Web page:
Forcing pension funds to disclose the main elements of all investment management agreements (IMAs) with asset managers could have unintended consequences that hinder long-term investing, PensionsEurope has warned.

The industry association recommended the European Commission’s revised Shareholder Rights Directive require the disclosure of investment beliefs and how these are implemented through a fund’s investment strategy, rather than details of IMAs.

In a position paper on the Directive, the association suggested that the requirement to identify all of a listed company’s shareholders should be dropped, limiting it to institutions that hold at least 0.5% of share capital.

It said the 0.5% threshold was one already employed in the Netherlands and allowed companies to identify shareholders that owned a “relevant” stake in the firm.

PensionsEurope also raised concerns about engagement policies proposed in the draft Directive, saying the requirement to explain voting behaviour would increase administration costs.

Returning to the issue of investment management agreements, it said: “We consider it inappropriate to require disclosure of specific contractual arrangements between two parties, especially when, for example, the fund in which the institutional investor has invested is not public.”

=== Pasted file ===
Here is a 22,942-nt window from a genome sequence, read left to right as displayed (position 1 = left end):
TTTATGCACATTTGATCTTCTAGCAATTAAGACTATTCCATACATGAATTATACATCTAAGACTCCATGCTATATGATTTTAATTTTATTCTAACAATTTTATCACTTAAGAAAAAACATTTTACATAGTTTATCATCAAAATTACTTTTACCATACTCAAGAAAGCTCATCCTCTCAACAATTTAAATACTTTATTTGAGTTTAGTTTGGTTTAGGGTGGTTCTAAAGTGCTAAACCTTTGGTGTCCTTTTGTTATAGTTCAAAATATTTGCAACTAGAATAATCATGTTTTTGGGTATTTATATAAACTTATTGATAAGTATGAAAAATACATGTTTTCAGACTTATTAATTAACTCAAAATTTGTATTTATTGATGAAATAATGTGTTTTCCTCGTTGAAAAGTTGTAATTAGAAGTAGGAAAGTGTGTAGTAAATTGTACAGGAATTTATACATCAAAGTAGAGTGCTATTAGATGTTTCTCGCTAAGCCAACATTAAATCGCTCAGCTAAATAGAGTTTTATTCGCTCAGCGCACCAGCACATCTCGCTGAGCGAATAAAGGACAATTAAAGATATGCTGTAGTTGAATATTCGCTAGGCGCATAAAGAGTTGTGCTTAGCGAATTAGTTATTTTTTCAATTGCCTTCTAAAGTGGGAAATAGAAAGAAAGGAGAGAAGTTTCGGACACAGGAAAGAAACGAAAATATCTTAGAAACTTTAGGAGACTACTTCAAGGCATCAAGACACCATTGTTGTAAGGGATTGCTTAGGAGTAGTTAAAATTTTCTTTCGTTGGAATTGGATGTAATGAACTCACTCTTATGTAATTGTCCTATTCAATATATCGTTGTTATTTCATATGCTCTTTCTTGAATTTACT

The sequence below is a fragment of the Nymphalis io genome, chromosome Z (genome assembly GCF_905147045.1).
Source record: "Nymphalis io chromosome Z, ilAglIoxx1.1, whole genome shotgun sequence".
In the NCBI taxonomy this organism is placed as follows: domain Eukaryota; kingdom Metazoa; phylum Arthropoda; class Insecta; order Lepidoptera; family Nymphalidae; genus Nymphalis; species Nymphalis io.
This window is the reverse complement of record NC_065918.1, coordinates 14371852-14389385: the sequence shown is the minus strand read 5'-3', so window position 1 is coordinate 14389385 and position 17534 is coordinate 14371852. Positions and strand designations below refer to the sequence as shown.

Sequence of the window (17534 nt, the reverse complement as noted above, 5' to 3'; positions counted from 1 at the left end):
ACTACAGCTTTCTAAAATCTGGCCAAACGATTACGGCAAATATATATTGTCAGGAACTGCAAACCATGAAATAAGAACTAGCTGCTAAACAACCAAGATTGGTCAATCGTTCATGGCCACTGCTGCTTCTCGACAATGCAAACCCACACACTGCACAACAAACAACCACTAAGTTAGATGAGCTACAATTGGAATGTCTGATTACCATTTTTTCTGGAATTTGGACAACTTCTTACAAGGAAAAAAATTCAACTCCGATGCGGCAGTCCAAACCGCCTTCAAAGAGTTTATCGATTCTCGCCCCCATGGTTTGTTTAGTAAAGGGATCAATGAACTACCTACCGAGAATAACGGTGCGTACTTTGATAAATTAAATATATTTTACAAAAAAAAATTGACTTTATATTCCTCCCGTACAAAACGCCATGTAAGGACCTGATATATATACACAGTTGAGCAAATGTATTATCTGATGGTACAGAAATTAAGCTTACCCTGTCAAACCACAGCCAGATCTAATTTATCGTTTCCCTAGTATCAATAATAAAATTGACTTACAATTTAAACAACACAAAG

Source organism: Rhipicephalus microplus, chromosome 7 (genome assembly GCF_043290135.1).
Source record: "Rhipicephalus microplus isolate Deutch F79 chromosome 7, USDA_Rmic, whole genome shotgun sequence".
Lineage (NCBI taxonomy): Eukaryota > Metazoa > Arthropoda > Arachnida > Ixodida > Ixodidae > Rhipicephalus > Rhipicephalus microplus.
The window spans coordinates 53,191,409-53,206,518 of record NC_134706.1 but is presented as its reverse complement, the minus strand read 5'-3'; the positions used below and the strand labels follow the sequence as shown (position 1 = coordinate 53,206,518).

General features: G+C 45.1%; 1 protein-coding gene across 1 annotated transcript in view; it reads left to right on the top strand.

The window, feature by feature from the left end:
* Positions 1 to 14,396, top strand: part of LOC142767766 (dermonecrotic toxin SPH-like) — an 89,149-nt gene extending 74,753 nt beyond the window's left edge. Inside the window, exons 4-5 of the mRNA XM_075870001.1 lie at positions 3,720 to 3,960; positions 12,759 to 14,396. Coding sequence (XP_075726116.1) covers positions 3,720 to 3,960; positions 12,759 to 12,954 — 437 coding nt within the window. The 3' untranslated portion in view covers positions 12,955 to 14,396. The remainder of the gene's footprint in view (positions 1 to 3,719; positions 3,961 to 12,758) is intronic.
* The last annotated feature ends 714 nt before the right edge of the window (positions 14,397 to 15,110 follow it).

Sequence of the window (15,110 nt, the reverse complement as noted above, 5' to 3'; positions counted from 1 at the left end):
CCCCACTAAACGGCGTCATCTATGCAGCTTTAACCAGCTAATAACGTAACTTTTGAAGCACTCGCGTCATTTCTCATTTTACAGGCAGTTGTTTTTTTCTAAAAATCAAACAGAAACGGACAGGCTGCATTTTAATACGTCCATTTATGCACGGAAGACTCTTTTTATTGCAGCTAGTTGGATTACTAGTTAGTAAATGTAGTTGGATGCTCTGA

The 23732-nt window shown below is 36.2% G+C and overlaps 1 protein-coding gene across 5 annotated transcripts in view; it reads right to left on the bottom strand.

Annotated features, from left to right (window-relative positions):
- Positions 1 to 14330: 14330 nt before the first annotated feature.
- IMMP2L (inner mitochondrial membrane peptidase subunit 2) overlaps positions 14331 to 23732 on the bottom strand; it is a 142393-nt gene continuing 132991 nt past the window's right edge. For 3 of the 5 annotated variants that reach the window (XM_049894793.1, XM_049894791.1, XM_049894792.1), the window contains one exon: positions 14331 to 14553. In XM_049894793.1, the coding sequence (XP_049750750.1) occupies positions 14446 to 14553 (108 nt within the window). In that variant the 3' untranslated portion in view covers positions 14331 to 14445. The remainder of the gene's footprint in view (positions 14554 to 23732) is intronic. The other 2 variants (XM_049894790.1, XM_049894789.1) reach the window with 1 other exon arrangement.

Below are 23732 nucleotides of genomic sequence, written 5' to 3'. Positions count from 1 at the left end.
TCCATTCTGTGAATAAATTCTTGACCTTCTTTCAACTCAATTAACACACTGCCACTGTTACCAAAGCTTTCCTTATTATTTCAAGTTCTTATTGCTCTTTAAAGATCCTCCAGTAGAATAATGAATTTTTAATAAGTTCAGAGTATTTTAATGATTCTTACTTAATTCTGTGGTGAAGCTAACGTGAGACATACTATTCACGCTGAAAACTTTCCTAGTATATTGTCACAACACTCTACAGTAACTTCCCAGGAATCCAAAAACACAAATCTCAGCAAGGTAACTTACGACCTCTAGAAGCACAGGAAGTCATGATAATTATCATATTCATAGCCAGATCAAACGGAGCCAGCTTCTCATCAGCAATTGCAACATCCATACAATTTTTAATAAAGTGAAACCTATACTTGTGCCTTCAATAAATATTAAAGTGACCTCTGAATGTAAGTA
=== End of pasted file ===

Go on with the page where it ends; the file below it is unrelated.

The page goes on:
Additionally, the position paper pointed out that information about an asset manager’s strategy could be commercially sensitive, and argued that it would push pension funds to invest only in vehicles with more easily justifiable fees, rather than ones offering the best fee structure.

“Thus, requiring institutional investors to disclose publicly the main elements of the arrangement with the asset manager would in our view not be the right way of achieving long-term investment, instead giving undue prominence to only a narrow element of the strategy, with potential unintended consequences,” it said.

However, the association did praise a number of the proposals put forward by the Commission.

It said it was “positive” to introduce a vote on remuneration, which, according to the initial proposal, would be binding, and that it would encourage dialogue between shareholders and companies.

It also welcomed the greater focus on transparency, and said further protection for minority shareholders – through the related-party transaction requirements that will require a vote on certain deals – was a positive step.

The association did raise concerns that the Directive was too prescriptive, echoing concerns previously voiced by the International Corporate Governance Network.